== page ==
Bio-inspired

Fluids Lab

Learning from Nature,
Engineering solutions to control flow and transport

Welcome to the Bio-inspired fluid flow lab at the University of California, Santa Barbara.

Our research aims at developing bio-inspired solutions to control and sense fluid flows at small scales. Organisms living in moving fluids have evolved a variety of strategies to repel water, swim, filter and sense their environment. Understanding the physical principles of why a biological system has selected a given approach to interact with the surrounding fluid provides a new paradigm to design surfaces and engineer processes that can control and sense the flow of complex fluids. 

We rely on advanced experimental techniques to probe biological and biomimetic systems. We perform numerical simulations and develop theoretical models to rationalize and generalize the experimental results. Based on this understanding, we create new surfaces, devices, and processes to meet emerging challenges.

We currently focus on three topics: (1) fluid-microstructure interaction, (2) clogging of microchannels, and (3) dispersion of particles. To learn more about our activities, please contact us or, better yet, visit! 

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This month, the BIFF lab welcomes Trinh Huynh who graduated from Clark University with a BS in Physics and Math. Welcome to the team Trinh!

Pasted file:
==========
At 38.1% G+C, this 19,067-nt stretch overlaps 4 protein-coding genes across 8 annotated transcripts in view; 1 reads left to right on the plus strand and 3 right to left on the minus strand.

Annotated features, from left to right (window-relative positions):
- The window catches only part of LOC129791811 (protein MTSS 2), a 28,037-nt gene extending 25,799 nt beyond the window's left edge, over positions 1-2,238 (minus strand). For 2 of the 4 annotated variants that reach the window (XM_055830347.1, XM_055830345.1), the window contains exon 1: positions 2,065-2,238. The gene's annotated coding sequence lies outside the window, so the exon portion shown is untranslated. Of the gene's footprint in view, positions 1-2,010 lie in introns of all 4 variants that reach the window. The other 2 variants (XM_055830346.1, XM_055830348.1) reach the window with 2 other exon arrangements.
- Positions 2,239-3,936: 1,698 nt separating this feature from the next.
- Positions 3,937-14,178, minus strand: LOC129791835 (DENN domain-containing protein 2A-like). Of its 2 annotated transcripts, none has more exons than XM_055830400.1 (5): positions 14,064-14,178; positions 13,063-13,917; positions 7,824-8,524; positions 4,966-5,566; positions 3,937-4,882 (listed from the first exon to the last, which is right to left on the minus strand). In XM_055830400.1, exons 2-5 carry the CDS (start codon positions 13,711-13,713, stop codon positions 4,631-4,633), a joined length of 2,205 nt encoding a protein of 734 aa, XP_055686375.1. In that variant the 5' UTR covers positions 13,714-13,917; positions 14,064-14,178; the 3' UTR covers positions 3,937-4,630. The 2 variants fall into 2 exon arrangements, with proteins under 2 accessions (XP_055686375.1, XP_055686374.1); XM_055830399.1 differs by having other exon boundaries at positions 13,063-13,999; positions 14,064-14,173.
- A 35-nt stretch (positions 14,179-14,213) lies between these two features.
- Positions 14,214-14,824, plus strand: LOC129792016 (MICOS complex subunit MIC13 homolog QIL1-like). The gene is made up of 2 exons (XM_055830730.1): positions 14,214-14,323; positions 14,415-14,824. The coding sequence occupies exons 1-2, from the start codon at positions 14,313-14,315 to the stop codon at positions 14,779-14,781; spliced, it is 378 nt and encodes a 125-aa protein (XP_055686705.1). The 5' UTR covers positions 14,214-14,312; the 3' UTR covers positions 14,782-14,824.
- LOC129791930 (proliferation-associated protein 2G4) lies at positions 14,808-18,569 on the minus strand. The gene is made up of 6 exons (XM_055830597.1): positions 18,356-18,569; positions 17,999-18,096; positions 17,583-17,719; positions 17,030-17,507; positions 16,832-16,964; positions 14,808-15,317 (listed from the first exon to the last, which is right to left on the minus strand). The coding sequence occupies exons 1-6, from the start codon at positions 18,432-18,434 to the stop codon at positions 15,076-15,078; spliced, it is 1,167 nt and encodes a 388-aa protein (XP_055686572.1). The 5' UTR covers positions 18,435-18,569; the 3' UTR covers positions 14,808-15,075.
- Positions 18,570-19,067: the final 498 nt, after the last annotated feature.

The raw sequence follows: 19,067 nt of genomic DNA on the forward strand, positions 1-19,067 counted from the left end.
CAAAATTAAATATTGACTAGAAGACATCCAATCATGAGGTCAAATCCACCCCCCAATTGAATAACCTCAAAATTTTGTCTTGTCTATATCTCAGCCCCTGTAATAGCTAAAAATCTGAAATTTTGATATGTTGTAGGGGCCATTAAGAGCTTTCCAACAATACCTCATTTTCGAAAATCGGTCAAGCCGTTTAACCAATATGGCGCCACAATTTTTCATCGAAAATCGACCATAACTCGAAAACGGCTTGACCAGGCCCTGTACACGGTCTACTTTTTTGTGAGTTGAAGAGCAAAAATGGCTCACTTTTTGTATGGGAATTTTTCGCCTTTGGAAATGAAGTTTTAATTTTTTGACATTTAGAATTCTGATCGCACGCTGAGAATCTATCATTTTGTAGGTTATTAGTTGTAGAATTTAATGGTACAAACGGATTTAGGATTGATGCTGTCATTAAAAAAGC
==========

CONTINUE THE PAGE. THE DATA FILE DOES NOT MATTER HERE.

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Our work on transport through gel-coated tubes will soon be travelling to the International Space Station thanks to the NSF-CASIS collaboration!

We have a post doc position open. Here is more information about the project and the position.

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Micrograph of a skin shed from Sapphire, a local leopard gecko. Leopard geckos get their colouring from special pigment-containing cells called chromatophores in their skin. Chromatophores are found in reptiles, fish, crustaceans and cephalopods, whereas birds and mammals instead have chromatocytes. Contrast and color have been enhanced to show pigmentation.

 (Reference: https://www.mcgill.ca/oss/article/general-science/under-microscope-leopard-gecko-skin)

Courtesy of Brian Dincau